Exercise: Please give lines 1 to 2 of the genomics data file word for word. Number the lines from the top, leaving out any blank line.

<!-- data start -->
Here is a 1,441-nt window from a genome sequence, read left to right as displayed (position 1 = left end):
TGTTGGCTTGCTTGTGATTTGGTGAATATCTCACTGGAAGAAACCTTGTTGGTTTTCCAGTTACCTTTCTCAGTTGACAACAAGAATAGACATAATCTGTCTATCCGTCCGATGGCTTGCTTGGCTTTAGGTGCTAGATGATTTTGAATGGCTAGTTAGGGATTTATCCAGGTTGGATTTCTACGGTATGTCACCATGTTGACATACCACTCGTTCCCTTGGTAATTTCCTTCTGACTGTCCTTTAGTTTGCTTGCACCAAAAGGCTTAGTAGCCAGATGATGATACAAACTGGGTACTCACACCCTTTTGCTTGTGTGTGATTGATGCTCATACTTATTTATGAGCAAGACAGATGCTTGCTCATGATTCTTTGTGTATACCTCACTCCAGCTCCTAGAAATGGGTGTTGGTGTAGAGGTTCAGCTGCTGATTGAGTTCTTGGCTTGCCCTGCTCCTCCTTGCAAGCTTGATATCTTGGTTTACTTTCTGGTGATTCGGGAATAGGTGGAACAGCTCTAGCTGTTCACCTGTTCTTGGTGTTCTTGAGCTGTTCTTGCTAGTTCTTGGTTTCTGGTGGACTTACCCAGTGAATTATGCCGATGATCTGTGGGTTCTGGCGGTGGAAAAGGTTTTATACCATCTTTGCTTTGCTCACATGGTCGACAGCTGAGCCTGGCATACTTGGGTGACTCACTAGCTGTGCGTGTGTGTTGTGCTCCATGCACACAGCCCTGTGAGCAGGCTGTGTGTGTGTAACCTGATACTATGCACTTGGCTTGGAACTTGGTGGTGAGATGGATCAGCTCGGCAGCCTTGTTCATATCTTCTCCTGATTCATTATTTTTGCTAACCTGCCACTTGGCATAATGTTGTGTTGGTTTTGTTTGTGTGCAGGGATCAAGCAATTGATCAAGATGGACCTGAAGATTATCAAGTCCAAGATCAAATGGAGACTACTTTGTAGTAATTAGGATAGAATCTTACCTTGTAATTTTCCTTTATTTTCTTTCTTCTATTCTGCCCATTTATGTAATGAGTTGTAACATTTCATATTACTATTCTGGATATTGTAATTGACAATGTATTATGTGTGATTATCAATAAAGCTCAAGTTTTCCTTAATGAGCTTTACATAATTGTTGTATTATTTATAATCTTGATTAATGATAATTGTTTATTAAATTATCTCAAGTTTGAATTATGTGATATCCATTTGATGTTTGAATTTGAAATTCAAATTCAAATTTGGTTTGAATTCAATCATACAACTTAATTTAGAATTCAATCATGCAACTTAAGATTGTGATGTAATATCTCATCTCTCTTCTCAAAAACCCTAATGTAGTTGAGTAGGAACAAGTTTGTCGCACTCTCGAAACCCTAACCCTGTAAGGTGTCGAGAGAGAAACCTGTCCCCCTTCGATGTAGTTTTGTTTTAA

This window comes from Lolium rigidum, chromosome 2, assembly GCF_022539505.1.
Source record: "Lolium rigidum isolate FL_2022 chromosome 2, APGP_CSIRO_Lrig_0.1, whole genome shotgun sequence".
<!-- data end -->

Here is a 1,441-nt window from a genome sequence, read left to right as displayed (position 1 = left end):
TGTTGGCTTGCTTGTGATTTGGTGAATATCTCACTGGAAGAAACCTTGTTGGTTTTCCAGTTACCTTTCTCAGTTGACAACAAGAATAGACATAATCTGTCTATCCGTCCGATGGCTTGCTTGGCTTTAGGTGCTAGATGATTTTGAATGGCTAGTTAGGGATTTATCCAGGTTGGATTTCTACGGTATGTCACCATGTTGACATACCACTCGTTCCCTTGGTAATTTCCTTCTGACTGTCCTTTAGTTTGCTTGCACCAAAAGGCTTAGTAGCCAGATGATGATACAAACTGGGTACTCACACCCTTTTGCTTGTGTGTGATTGATGCTCATACTTATTTATGAGCAAGACAGATGCTTGCTCATGATTCTTTGTGTATACCTCACTCCAGCTCCTAGAAATGGGTGTTGGTGTAGAGGTTCAGCTGCTGATTGAGTTCTTGGCTTGCCCTGCTCCTCCTTGCAAGCTTGATATCTTGGTTTACTTTCTGGTGATTCGGGAATAGGTGGAACAGCTCTAGCTGTTCACCTGTTCTTGGTGTTCTTGAGCTGTTCTTGCTAGTTCTTGGTTTCTGGTGGACTTACCCAGTGAATTATGCCGATGATCTGTGGGTTCTGGCGGTGGAAAAGGTTTTATACCATCTTTGCTTTGCTCACATGGTCGACAGCTGAGCCTGGCATACTTGGGTGACTCACTAGCTGTGCGTGTGTGTTGTGCTCCATGCACACAGCCCTGTGAGCAGGCTGTGTGTGTGTAACCTGATACTATGCACTTGGCTTGGAACTTGGTGGTGAGATGGATCAGCTCGGCAGCCTTGTTCATATCTTCTCCTGATTCATTATTTTTGCTAACCTGCCACTTGGCATAATGTTGTGTTGGTTTTGTTTGTGTGCAGGGATCAAGCAATTGATCAAGATGGACCTGAAGATTATCAAGTCCAAGATCAAATGGAGACTACTTTGTAGTAATTAGGATAGAATCTTACCTTGTAATTTTCCTTTATTTTCTTTCTTCTATTCTGCCCATTTATGTAATGAGTTGTAACATTTCATATTACTATTCTGGATATTGTAATTGACAATGTATTATGTGTGATTATCAATAAAGCTCAAGTTTTCCTTAATGAGCTTTACATAATTGTTGTATTATTTATAATCTTGATTAATGATAATTGTTTATTAAATTATCTCAAGTTTGAATTATGTGATATCCATTTGATGTTTGAATTTGAAATTCAAATTCAAATTTGGTTTGAATTCAATCATACAACTTAATTTAGAATTCAATCATGCAACTTAAGATTGTGATGTAATATCTCATCTCTCTTCTCAAAAACCCTAATGTAGTTGAGTAGGAACAAGTTTGTCGCACTCTCGAAACCCTAACCCTGTAAGGTGTCGAGAGAGAAACCTGTCCCCCTTCGATGTAGTTTTGTTTTAA